This cake is virtually fool proof, responds well to an apparent infinite number of variations, stays moist for over a week if not entirely consumed sooner and is super easy to make. The secret is the sour milk (1 tbsp of vinegar in a cup then fill it up with milk and leave in a warm place til it starts looking like runny yoghurt) and I suspect this is responsible for the slightly reddish tone of the dark chocolate and the amazing, unique smell when you stir in a cup of hot water right at the end.
The cake is so moist it is delicious without being iced/frosted: just a sprinkle of icing/confectioners sugar makes it look elegant. And a dollop of whipped cream or vanilla icecream on the side for extra indulgence. However, any good chocolate icing turns this into a special occasion cake.
Extra-sinful variations I have tried and enjoyed have included:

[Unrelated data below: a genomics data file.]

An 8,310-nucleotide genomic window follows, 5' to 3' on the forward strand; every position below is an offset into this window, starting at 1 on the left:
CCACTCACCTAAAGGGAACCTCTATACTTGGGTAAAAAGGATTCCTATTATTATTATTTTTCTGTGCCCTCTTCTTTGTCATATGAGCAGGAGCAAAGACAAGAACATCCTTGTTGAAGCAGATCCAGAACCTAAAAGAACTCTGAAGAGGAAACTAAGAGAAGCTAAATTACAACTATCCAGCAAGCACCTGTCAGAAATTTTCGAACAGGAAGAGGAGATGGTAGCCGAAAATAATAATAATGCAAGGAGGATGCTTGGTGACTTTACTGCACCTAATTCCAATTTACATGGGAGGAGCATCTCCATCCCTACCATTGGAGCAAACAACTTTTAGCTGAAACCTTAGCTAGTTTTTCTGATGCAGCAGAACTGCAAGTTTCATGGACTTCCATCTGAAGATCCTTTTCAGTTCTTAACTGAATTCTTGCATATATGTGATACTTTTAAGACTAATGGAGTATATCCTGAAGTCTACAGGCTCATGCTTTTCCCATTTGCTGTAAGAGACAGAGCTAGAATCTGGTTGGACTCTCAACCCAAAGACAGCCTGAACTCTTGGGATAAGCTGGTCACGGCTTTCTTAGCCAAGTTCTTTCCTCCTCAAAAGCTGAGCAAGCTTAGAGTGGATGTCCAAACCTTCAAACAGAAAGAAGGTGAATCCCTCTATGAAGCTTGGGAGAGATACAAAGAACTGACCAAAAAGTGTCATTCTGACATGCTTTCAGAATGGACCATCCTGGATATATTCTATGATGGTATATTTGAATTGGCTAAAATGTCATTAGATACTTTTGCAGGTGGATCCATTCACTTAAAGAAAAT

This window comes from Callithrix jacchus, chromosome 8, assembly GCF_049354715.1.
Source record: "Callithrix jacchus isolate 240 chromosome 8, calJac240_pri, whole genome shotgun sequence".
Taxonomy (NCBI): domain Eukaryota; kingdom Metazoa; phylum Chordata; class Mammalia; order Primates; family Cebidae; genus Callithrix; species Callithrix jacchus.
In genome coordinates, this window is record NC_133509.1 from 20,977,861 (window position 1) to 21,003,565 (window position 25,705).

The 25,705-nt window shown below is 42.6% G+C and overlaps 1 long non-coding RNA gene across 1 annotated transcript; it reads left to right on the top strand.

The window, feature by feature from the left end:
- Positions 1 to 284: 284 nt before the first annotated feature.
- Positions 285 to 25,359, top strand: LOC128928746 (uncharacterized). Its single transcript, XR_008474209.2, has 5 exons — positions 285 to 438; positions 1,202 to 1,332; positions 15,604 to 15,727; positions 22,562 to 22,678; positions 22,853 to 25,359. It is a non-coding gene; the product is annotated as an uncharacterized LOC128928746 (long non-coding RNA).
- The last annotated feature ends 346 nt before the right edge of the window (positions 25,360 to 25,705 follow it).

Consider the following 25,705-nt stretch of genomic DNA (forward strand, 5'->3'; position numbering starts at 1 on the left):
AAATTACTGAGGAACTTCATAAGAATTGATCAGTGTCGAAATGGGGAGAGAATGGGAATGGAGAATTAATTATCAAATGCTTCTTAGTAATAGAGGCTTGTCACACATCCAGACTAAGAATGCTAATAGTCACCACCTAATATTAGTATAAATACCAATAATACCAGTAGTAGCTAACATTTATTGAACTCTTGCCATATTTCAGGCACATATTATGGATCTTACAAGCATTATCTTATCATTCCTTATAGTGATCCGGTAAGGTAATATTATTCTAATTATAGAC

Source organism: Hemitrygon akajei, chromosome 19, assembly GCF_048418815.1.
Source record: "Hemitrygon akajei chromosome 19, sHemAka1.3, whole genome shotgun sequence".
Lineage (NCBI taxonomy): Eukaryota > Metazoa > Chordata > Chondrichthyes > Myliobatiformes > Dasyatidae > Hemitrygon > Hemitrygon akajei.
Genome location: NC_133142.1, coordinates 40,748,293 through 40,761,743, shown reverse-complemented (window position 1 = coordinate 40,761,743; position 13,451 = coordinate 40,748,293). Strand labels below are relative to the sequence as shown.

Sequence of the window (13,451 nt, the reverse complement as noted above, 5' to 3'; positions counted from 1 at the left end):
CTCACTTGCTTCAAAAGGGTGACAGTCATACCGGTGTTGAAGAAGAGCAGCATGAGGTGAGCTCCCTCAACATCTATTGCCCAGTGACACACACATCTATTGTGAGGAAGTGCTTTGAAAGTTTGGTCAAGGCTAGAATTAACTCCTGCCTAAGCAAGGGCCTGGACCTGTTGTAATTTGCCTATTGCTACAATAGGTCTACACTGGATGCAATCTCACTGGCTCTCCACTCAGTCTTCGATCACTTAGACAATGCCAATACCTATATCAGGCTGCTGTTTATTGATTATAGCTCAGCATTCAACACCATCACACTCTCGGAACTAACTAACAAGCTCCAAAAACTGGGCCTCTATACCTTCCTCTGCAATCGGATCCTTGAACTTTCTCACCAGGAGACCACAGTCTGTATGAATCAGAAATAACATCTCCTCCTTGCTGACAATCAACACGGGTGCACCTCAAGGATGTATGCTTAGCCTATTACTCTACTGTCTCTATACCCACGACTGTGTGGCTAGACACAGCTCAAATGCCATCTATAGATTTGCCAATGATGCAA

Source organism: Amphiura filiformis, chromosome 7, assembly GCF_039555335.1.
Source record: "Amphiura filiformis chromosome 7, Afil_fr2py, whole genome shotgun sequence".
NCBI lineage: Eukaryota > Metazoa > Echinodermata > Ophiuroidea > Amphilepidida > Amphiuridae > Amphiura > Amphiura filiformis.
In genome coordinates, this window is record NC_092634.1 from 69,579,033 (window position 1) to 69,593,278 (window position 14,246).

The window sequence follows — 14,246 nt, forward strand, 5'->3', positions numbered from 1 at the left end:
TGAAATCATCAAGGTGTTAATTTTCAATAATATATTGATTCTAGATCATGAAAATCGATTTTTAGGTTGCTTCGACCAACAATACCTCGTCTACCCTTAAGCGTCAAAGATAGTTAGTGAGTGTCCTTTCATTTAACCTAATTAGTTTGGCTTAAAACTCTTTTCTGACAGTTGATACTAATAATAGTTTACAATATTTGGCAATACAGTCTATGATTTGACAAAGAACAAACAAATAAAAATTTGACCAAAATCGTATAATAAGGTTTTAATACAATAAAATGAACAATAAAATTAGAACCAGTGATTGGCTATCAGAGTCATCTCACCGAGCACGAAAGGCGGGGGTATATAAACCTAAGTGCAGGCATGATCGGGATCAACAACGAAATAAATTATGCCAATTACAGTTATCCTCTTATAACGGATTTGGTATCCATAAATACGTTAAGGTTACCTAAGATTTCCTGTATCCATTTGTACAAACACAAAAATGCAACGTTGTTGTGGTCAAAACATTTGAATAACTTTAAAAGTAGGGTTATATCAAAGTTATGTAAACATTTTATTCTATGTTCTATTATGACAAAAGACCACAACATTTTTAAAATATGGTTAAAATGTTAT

- stirring cherries into the batter at the end
- replacing vanilla with brandy
- making in a bundt (tube) pan, or as cupcakes, and then hollowing out the middle and filling with chocolate mousse (there are still people who remember that version fondly from some 20 years ago!)
Grandma Ada Ruth's Devil's Food Cake
3 cups plain flour
2 cups white sugar*
6 tsp baking soda
1 tsp salt
1/2 cup cocoa
2 eggs (beaten)
1 cup sour milk
1 cup cooking oil
1 tsp vanilla
Sift the dry ingredients into a big bowl.
Mix the wet ingredients together.
Stir wet into dry until completely combined.
Stir in 1 cup of hot water.
Bake at 190/375 degrees until the top springs back (about one hour).
*I use half a cup less which stops the top of the cake from cracking, and is still sweet enough for my taste.
This portrait of Ada Ruth Taylor was sent to Jess when he was in France. At the same time portraits of ther first two babies ,Ruth Jean and Martha Taylor, and her Mother-in- law were taken and they were combined on a single card , small enough to fit in a breast pocket. I seem to remember the card said, ' Greetings from Home'